• Balint, M. 1957. The doctor, his patient and the illness. London: Tavistock.

    DOI: 10.1097/00000441-195711000-00018

    One of the earliest studies of clinician-patient communication, this monograph documents authors’ experiences of the author and clinicians at the Tavistock Clinic in 1950s London. While the original focus was the influence of psychological factors on general medicine, the volume initiated the study of how patients’ clinical problems reflect personal, psychological, and social issues influencing symptom presentations and clinician-patient relationships.

  • Byrne, P. Sarsfield, and B. E. L. Long. 1976. Doctors talking to patients: A study of the verbal behaviour of general practitioners consulting in their surgeries. London: Her Majesty’s Stationery Office.

    This monograph was one of the first systematic studies of the primary care encounter. Using audio recordings of actual medical encounters, the authors noticed the regularities of visit organization and proposed distinct phases and the overall organization of primary care visits that set the stage for later work. This groundbreaking work is foundational for the study of provider-patient communication during medical visits.

  • Engel, G. L. 1977. The need for a new medical model: A challenge for biomedicine. Science 196: 129–136.

    DOI: 10.1126/science.847460

    Contemporary medicine has given priority to the biological causes and treatments for disease across a population. This article questions how and why the exclusive reliance on biomedicine excludes other relevant aspects of disease, including patients’ illness experiences including psychological, behavioral, social, and even spiritual dimensions. This article fostered a major paradigm shift and offered a blueprint for research, teaching, and clinical work that seeks to integrate and coordinate bio-psycho-social-spiritual elements to achieve higher quality health care.

  • Fisher, S., and A. D. Todd, eds. 1983. The social organization of doctor-patient communication. Washington, DC: Center for Applied Linguistics.

    Linguistics played a significant role in early studies of patient-provider communication. This collection of essays brought together scholars whose focus is language-in-use, that is, how language is used in communicative processes. This volume emphasizes the multiple relationships between language as it is actually used and the larger social contexts in which language is constitutive. Many papers in this volume contributed key ideas that still inspire current scholarship.

  • Kleinman, A. 1980. Patients and healers in the context of culture: An exploration of the borderland between anthropology, medicine, and psychiatry. Vol. 3. Berkeley: Univ. of California Press.

    DOI: 10.1525/9780520340848

    Based on over ten years fieldwork in Taiwan and the United States, this volume examines the role of culture by comparing Asian traditional and contemporary American clinical practices. The book demonstrates that illness, disease, and the maintenance of health are embedded within larger sociocultural forces that create distinct “health care systems.” Comparative in focus, this study provides valuable insight into how providers and patients may utilize convergent and divergent explanatory models of disease and illness impacting treatment success and healing outcomes.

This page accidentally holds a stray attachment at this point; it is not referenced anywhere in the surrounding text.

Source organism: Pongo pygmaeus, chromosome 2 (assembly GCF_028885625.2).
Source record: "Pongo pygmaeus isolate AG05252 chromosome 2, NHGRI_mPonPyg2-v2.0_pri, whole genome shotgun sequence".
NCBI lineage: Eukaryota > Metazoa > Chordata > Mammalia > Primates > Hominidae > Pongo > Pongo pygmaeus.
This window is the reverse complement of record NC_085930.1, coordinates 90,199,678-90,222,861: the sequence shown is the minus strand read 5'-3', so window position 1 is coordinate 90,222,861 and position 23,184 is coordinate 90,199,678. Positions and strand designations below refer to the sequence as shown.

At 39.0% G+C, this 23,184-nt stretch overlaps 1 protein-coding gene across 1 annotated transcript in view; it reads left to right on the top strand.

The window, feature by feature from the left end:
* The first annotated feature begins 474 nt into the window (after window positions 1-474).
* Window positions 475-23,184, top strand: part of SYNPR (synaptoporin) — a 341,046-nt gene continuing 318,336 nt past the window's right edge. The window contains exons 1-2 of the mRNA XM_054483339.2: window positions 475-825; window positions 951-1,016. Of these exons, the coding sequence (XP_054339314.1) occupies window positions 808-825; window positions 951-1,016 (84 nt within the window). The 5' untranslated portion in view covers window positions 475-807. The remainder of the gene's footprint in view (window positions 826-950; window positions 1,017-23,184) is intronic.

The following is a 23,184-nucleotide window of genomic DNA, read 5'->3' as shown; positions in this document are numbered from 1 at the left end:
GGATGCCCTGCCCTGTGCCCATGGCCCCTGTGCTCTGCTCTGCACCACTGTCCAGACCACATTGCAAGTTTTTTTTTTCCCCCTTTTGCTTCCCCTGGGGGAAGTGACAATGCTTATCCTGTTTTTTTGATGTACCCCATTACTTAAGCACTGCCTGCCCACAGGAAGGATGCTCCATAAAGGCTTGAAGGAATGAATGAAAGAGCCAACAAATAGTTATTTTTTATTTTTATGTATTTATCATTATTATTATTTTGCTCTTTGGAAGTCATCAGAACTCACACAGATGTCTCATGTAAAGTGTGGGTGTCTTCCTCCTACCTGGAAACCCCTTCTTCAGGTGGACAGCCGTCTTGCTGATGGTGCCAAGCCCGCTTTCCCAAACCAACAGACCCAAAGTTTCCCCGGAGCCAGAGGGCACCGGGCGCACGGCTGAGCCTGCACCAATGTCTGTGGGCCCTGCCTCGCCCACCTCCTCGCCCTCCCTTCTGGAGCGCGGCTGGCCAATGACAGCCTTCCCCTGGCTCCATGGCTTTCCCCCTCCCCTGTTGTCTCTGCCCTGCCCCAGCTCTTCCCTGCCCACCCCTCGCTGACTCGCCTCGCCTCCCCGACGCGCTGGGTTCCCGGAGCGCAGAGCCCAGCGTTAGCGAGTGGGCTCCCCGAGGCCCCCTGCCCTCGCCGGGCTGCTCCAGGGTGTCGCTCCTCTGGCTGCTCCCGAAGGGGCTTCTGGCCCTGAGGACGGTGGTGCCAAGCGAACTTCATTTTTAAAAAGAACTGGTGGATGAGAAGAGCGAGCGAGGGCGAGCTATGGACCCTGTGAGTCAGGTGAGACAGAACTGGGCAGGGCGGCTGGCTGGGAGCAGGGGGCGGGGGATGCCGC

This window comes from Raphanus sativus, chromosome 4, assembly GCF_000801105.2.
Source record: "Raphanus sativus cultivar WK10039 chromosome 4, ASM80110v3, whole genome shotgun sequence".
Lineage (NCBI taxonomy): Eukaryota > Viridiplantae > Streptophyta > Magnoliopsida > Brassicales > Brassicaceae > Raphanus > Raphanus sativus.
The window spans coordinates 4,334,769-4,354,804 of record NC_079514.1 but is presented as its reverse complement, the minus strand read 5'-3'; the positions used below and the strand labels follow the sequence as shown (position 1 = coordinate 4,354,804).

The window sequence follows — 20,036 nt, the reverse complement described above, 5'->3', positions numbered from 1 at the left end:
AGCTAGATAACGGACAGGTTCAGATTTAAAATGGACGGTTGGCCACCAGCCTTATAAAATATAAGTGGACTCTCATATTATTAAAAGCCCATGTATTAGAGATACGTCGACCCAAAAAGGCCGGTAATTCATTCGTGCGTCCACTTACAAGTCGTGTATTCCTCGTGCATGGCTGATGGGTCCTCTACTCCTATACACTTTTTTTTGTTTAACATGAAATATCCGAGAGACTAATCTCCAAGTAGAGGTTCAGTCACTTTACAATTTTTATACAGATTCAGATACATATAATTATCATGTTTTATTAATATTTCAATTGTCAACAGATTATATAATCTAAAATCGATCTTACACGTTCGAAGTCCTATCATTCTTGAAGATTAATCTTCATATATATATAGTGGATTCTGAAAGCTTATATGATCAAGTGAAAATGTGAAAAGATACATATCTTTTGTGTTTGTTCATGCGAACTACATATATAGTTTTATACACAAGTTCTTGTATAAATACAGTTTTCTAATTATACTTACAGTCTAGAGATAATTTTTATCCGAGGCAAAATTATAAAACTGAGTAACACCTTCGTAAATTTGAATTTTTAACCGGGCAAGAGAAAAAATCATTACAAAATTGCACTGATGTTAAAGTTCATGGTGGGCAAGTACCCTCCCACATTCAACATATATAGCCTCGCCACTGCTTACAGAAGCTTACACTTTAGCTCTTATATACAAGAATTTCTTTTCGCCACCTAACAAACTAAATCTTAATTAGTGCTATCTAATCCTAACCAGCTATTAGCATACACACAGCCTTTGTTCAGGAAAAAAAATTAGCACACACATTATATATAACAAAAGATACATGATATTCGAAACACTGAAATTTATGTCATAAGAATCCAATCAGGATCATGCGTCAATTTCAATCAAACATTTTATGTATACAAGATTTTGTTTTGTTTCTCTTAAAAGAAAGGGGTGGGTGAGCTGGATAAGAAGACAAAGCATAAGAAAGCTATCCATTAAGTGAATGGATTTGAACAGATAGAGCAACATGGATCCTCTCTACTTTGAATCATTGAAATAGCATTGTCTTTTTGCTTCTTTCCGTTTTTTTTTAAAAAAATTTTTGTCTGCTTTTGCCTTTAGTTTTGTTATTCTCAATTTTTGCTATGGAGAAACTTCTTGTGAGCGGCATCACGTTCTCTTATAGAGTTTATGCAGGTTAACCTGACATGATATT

• Mishler, E. G. 1984. The discourse of medicine: Dialectics of medical interviews. Norwood, NJ: Ablex.

    While not the first detailed study of provider-patient interactions, this monograph was influential in its argument that talk during medical encounters enacts the business of doctoring, presented as “the voice of medicine,” and of being a patient, presented as “the voice of the lifeworld.” This volume is valuable as a methodological treatise, an early empirical study, and a preliminary framework for constructing theories of patient-provider communication.

  • Starr, P. 1982. The social transformation of American medicine: The rise of a sovereign profession and the making of a vast industry. New York: Basic Books.

    This sociological study charts the social history of medicine within American society, documenting the structural and historical forces enabling individual physicians to organize themselves into a coherent profession exemplified by the American Medical Association (AMA). The study has particular importance for theorizing about physician power and authority, and especially the role of paternalism in provider-patient relationships. While this volume is valuable for describing the structural forces shaping medicine within the United States, it is also useful for comparative global studies across cultures and diverse medical systems.

  • West, C. 1984. Routine complications: Troubles with talk between patients and doctors. Bloomington: Indiana Univ. Press.

    The ordinary tasks of managing medical interviews, including time constraints and pursuits of medical agendas, can create conflicts impacting communication and quality of care. This book explores actions such as how doctors’ questions can dominate interactions, patients’ problems in providing answers, constraints on patients’ raising their emotional concerns, and a variety of “medical misfires” such as (mis)hearings, understandings, and the organization of laughter and social commentary.